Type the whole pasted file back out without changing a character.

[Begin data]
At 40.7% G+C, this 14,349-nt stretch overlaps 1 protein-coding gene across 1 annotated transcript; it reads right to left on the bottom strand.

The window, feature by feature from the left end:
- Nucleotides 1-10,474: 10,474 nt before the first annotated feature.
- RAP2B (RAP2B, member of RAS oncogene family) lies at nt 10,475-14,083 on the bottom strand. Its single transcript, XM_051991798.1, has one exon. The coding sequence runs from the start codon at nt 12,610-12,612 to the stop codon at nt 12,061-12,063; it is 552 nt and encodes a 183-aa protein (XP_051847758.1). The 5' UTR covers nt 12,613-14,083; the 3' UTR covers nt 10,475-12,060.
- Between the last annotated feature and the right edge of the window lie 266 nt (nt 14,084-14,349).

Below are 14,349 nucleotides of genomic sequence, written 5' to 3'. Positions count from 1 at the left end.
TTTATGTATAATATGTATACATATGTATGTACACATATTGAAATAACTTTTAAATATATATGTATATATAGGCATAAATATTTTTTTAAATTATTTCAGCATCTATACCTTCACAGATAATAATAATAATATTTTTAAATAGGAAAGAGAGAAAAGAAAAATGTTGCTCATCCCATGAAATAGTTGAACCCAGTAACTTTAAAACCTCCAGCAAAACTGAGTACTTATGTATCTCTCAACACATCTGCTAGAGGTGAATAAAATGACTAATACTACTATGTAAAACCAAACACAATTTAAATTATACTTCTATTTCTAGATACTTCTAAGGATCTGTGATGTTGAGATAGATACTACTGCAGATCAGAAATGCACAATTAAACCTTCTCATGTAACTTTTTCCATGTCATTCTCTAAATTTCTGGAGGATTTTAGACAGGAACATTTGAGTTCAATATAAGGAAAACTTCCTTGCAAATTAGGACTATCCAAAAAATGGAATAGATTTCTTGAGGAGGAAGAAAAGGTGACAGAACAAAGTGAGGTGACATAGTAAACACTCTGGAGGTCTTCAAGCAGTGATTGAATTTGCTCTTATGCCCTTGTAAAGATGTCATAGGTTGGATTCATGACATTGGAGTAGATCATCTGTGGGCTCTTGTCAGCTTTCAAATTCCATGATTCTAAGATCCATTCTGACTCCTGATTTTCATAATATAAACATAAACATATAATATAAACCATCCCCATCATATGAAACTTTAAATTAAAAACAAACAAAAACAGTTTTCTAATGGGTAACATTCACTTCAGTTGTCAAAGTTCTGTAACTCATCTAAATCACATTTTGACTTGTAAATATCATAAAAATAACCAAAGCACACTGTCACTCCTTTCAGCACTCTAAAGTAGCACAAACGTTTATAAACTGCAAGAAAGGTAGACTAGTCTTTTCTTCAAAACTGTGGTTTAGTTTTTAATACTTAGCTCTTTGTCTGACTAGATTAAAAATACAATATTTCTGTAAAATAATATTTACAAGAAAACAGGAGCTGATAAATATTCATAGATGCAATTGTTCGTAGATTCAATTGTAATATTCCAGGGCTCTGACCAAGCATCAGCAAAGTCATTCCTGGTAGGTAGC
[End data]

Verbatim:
At 40.7% G+C, this 14,349-nt stretch overlaps 1 protein-coding gene across 1 annotated transcript; it reads right to left on the bottom strand.

The window, feature by feature from the left end:
- Nucleotides 1-10,474: 10,474 nt before the first annotated feature.
- RAP2B (RAP2B, member of RAS oncogene family) lies at nt 10,475-14,083 on the bottom strand. Its single transcript, XM_051991798.1, has one exon. The coding sequence runs from the start codon at nt 12,610-12,612 to the stop codon at nt 12,061-12,063; it is 552 nt and encodes a 183-aa protein (XP_051847758.1). The 5' UTR covers nt 12,613-14,083; the 3' UTR covers nt 10,475-12,060.
- Between the last annotated feature and the right edge of the window lie 266 nt (nt 14,084-14,349).

Below are 14,349 nucleotides of genomic sequence, written 5' to 3'. Positions count from 1 at the left end.
TTTATGTATAATATGTATACATATGTATGTACACATATTGAAATAACTTTTAAATATATATGTATATATAGGCATAAATATTTTTTTAAATTATTTCAGCATCTATACCTTCACAGATAATAATAATAATATTTTTAAATAGGAAAGAGAGAAAAGAAAAATGTTGCTCATCCCATGAAATAGTTGAACCCAGTAACTTTAAAACCTCCAGCAAAACTGAGTACTTATGTATCTCTCAACACATCTGCTAGAGGTGAATAAAATGACTAATACTACTATGTAAAACCAAACACAATTTAAATTATACTTCTATTTCTAGATACTTCTAAGGATCTGTGATGTTGAGATAGATACTACTGCAGATCAGAAATGCACAATTAAACCTTCTCATGTAACTTTTTCCATGTCATTCTCTAAATTTCTGGAGGATTTTAGACAGGAACATTTGAGTTCAATATAAGGAAAACTTCCTTGCAAATTAGGACTATCCAAAAAATGGAATAGATTTCTTGAGGAGGAAGAAAAGGTGACAGAACAAAGTGAGGTGACATAGTAAACACTCTGGAGGTCTTCAAGCAGTGATTGAATTTGCTCTTATGCCCTTGTAAAGATGTCATAGGTTGGATTCATGACATTGGAGTAGATCATCTGTGGGCTCTTGTCAGCTTTCAAATTCCATGATTCTAAGATCCATTCTGACTCCTGATTTTCATAATATAAACATAAACATATAATATAAACCATCCCCATCATATGAAACTTTAAATTAAAAACAAACAAAAACAGTTTTCTAATGGGTAACATTCACTTCAGTTGTCAAAGTTCTGTAACTCATCTAAATCACATTTTGACTTGTAAATATCATAAAAATAACCAAAGCACACTGTCACTCCTTTCAGCACTCTAAAGTAGCACAAACGTTTATAAACTGCAAGAAAGGTAGACTAGTCTTTTCTTCAAAACTGTGGTTTAGTTTTTAATACTTAGCTCTTTGTCTGACTAGATTAAAAATACAATATTTCTGTAAAATAATATTTACAAGAAAACAGGAGCTGATAAATATTCATAGATGCAATTGTTCGTAGATTCAATTGTAATATTCCAGGGCTCTGACCAAGCATCAGCAAAGTCATTCCTGGTAGGTAGC